Abu Dhabi: Abdul Rahman Bin Subaih Al Suwaidi — convicted of being a member of the Muslim Brotherhood, but later pardoned by President His Highness Shaikh Khalifa Bin Zayed Al Nahyan — has revealed that there is a growing number of defectors from the organisation after its involvement in a major conspiracy to damage the stability of Arab communities.

In a televised interview broadcast on Friday, Al Suwaidi disclosed that in 2012 and 2013, the organisation had directed its members in the UAE to encourage several Yemenis to insult the country and its symbols on Twitter, and said that he was part of a cell given this task. However, many were defecting because they now realise they had been brainwashed and kept in the dark regarding the organisation’s true agenda.

He said the UAE had made an important decision by designating the Muslim Brotherhood a ‘terrorist organisation’ and stopping its flow of funding.

The organisation established false ideology to popular support and sympathy by launching alleged charitable projects, he said, but this was only to gain political support in countries to achieve malicious goals. Those affected most he said were ordinary citizens who blindly followed the cause that eventually led them to betray their nations.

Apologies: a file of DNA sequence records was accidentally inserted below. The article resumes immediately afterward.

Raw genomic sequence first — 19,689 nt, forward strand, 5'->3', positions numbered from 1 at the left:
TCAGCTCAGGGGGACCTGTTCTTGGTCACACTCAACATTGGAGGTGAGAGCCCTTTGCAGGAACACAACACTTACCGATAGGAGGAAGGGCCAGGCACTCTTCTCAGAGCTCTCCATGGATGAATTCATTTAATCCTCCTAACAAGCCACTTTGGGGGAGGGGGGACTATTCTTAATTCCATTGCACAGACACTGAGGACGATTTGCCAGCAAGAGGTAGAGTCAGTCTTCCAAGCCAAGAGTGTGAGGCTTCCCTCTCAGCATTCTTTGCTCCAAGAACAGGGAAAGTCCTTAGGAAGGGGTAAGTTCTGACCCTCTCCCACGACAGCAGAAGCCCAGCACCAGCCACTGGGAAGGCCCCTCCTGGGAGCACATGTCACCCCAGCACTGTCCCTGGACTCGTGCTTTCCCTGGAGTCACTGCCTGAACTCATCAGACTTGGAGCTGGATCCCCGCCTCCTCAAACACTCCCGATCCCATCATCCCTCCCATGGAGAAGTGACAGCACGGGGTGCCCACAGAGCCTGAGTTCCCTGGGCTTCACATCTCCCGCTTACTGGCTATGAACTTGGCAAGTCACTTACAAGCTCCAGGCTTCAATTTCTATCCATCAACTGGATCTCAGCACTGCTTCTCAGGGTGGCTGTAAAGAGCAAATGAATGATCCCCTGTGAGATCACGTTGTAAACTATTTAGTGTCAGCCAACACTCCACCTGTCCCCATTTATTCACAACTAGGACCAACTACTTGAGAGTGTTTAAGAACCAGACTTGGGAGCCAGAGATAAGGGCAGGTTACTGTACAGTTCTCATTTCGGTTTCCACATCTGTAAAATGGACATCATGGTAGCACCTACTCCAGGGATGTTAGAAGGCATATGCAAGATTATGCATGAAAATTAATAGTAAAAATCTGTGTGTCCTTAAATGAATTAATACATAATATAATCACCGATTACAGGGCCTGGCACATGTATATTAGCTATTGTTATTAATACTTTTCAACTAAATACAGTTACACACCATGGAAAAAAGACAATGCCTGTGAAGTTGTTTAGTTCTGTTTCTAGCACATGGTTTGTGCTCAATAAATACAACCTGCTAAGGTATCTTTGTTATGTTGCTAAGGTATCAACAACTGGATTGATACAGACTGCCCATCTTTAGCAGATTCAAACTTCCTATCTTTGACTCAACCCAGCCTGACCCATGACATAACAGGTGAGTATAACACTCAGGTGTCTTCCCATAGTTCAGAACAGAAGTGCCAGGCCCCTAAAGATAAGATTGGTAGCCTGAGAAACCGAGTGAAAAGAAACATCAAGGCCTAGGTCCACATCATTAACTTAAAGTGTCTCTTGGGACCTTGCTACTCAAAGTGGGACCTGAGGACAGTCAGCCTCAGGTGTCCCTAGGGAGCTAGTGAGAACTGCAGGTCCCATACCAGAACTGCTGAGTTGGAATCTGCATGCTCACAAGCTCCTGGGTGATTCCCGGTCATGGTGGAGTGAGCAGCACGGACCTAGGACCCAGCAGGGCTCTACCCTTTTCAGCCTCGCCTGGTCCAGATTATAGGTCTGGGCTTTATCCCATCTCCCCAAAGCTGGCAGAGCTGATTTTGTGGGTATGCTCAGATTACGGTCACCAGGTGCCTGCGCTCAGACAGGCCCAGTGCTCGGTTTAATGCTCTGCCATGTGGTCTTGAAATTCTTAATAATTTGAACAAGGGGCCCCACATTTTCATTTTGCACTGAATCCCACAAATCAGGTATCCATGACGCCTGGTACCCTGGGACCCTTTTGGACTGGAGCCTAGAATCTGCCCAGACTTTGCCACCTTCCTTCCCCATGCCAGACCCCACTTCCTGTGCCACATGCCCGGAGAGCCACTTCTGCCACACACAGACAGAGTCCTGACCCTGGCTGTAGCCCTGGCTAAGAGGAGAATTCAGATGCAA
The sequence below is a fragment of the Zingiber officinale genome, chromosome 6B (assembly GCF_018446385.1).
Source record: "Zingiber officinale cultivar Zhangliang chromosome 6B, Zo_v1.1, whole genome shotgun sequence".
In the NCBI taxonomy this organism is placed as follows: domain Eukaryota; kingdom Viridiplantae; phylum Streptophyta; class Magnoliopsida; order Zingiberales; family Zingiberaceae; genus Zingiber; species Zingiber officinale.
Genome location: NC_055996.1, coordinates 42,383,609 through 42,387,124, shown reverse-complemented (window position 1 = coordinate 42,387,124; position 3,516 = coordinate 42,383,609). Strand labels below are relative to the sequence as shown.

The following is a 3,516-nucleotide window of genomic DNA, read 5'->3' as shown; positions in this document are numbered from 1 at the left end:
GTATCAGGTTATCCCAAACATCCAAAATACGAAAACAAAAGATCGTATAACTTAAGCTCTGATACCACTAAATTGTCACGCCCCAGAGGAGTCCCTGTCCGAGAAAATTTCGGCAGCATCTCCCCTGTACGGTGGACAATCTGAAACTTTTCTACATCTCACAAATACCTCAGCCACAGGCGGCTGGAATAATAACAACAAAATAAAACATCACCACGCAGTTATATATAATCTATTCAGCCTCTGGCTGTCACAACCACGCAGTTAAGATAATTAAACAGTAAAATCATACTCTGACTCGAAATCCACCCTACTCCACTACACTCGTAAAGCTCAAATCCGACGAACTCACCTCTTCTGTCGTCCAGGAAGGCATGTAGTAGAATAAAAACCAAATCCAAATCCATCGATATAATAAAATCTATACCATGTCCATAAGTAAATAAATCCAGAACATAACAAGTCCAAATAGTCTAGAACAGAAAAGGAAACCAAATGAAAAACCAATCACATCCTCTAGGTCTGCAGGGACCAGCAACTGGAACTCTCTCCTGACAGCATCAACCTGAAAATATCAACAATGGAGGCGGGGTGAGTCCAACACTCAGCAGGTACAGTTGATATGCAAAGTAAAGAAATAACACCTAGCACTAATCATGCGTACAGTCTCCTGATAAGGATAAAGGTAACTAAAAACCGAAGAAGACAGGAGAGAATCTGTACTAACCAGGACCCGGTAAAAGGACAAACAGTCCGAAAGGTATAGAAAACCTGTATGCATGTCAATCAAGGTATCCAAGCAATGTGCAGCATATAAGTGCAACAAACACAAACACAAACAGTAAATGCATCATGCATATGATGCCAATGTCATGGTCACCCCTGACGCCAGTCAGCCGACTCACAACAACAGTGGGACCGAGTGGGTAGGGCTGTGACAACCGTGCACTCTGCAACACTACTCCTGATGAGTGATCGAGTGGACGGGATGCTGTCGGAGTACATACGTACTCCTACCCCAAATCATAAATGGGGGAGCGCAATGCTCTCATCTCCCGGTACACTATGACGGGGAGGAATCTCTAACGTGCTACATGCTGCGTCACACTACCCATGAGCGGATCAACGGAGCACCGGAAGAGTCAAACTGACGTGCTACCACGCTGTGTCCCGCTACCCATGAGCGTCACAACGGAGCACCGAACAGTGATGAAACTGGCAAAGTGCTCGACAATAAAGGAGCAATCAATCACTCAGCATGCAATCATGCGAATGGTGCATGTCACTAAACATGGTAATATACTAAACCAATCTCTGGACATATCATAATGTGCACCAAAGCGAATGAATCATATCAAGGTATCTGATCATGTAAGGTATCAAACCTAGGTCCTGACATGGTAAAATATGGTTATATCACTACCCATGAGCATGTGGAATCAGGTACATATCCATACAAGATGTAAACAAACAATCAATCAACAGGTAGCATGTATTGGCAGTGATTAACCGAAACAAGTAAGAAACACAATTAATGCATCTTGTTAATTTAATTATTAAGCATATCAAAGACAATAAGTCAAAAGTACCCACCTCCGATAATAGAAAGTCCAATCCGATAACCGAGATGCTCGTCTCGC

Al Suwaidi said the UAE’s steps to counter the Muslim Brotherhood had dealt the organisation a ‘painful blow’, which encouraged members to attack the country and its symbols to demonstrate that they belong to the organisation even if it’s against their nation’s interest.

He said he would continue to expose and unmask the truth about the Muslim Brotherhood, and had published a book Kabnjara which means ‘Take Him to Prison’.

The decision to pardon him, he said, had freed him from dark influences that had controlled him for 30 years.

“Three major reasons made me rethink what I was involved in,” he said. “The first is alienation, especially as I was always hiding, which affected my family and friends. We lived under a delusion. The organisation lied to its members by telling them that it will support them under all circumstances, but that did not happen,” he added.

“When the organisation disowned me, I found my true country, and its institutions received me and treated me in a civil way, which included providing legal, health and humanitarian support and rights. This eliminated the delusions created by the organisation,” he added.

Designating the movement a :terrorist organisation” had, according to him, given members reason enough to rethink their membership.